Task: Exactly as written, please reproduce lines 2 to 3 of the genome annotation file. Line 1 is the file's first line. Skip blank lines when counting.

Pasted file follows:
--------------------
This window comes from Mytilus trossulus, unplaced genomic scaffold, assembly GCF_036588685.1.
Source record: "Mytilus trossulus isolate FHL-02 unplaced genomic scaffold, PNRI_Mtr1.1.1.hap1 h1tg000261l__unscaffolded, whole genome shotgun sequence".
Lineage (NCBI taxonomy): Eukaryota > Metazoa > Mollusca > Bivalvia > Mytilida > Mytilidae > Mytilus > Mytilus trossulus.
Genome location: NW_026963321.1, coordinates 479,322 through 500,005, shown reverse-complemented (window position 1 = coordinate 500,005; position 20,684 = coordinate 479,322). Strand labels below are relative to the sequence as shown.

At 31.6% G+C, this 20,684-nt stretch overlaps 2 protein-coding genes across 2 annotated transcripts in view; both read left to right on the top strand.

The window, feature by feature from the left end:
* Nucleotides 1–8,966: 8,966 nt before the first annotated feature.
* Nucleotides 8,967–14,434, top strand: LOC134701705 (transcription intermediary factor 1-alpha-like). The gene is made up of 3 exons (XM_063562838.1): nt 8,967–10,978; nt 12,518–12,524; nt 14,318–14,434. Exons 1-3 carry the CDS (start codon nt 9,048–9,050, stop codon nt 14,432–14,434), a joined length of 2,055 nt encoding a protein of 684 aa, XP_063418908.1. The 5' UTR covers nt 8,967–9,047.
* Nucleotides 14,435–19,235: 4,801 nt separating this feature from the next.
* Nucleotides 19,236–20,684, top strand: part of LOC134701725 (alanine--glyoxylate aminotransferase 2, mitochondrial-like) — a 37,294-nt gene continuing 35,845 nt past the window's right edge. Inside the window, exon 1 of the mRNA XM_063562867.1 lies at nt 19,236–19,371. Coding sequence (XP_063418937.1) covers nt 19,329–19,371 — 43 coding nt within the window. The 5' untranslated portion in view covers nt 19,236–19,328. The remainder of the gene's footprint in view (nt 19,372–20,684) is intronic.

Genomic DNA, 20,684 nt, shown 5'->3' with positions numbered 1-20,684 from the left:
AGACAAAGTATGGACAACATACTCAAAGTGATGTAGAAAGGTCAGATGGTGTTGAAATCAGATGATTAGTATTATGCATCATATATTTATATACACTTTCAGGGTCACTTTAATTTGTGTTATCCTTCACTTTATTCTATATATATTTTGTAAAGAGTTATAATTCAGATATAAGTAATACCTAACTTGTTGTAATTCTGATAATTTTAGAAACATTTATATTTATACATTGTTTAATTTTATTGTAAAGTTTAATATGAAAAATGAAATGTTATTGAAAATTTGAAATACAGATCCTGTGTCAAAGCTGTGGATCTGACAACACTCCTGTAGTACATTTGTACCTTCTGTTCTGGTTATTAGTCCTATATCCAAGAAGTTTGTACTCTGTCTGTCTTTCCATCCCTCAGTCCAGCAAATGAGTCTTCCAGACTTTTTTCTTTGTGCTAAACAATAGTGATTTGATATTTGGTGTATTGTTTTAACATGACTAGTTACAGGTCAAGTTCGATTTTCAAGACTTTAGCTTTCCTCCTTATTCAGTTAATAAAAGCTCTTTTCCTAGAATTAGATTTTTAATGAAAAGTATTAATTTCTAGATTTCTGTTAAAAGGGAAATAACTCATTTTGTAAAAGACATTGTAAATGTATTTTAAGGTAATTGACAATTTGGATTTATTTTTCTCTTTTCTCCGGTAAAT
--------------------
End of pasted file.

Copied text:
Source record: "Mytilus trossulus isolate FHL-02 unplaced genomic scaffold, PNRI_Mtr1.1.1.hap1 h1tg000261l__unscaffolded, whole genome shotgun sequence".
Lineage (NCBI taxonomy): Eukaryota > Metazoa > Mollusca > Bivalvia > Mytilida > Mytilidae > Mytilus > Mytilus trossulus.